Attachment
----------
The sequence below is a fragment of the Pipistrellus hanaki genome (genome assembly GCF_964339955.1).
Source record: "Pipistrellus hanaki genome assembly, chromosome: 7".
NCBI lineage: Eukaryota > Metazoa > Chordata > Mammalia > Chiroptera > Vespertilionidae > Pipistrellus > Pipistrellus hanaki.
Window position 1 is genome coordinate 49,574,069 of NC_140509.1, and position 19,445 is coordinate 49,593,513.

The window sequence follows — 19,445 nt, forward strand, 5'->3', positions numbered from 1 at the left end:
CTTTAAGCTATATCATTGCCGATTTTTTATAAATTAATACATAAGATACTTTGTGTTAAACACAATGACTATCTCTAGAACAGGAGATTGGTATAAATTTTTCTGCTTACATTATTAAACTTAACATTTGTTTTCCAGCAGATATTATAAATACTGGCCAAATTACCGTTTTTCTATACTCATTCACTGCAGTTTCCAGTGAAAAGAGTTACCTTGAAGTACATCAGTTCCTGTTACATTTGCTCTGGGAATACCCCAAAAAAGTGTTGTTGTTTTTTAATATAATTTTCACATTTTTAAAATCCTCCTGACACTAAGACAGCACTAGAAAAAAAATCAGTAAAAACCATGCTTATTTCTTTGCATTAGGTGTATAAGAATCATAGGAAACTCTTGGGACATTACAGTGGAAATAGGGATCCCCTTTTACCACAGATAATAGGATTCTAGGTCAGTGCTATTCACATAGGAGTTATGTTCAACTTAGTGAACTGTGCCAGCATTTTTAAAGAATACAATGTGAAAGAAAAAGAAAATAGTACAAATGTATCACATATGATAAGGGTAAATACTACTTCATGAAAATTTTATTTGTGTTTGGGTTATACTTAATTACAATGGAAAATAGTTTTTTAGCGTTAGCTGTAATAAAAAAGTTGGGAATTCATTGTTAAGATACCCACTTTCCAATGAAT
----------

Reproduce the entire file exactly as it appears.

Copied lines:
The sequence below is a fragment of the Pipistrellus hanaki genome (genome assembly GCF_964339955.1).
Source record: "Pipistrellus hanaki genome assembly, chromosome: 7".
NCBI lineage: Eukaryota > Metazoa > Chordata > Mammalia > Chiroptera > Vespertilionidae > Pipistrellus > Pipistrellus hanaki.
Window position 1 is genome coordinate 49,574,069 of NC_140509.1, and position 19,445 is coordinate 49,593,513.

The window sequence follows — 19,445 nt, forward strand, 5'->3', positions numbered from 1 at the left end:
CTTTAAGCTATATCATTGCCGATTTTTTATAAATTAATACATAAGATACTTTGTGTTAAACACAATGACTATCTCTAGAACAGGAGATTGGTATAAATTTTTCTGCTTACATTATTAAACTTAACATTTGTTTTCCAGCAGATATTATAAATACTGGCCAAATTACCGTTTTTCTATACTCATTCACTGCAGTTTCCAGTGAAAAGAGTTACCTTGAAGTACATCAGTTCCTGTTACATTTGCTCTGGGAATACCCCAAAAAAGTGTTGTTGTTTTTTAATATAATTTTCACATTTTTAAAATCCTCCTGACACTAAGACAGCACTAGAAAAAAAATCAGTAAAAACCATGCTTATTTCTTTGCATTAGGTGTATAAGAATCATAGGAAACTCTTGGGACATTACAGTGGAAATAGGGATCCCCTTTTACCACAGATAATAGGATTCTAGGTCAGTGCTATTCACATAGGAGTTATGTTCAACTTAGTGAACTGTGCCAGCATTTTTAAAGAATACAATGTGAAAGAAAAAGAAAATAGTACAAATGTATCACATATGATAAGGGTAAATACTACTTCATGAAAATTTTATTTGTGTTTGGGTTATACTTAATTACAATGGAAAATAGTTTTTTAGCGTTAGCTGTAATAAAAAAGTTGGGAATTCATTGTTAAGATACCCACTTTCCAATGAAT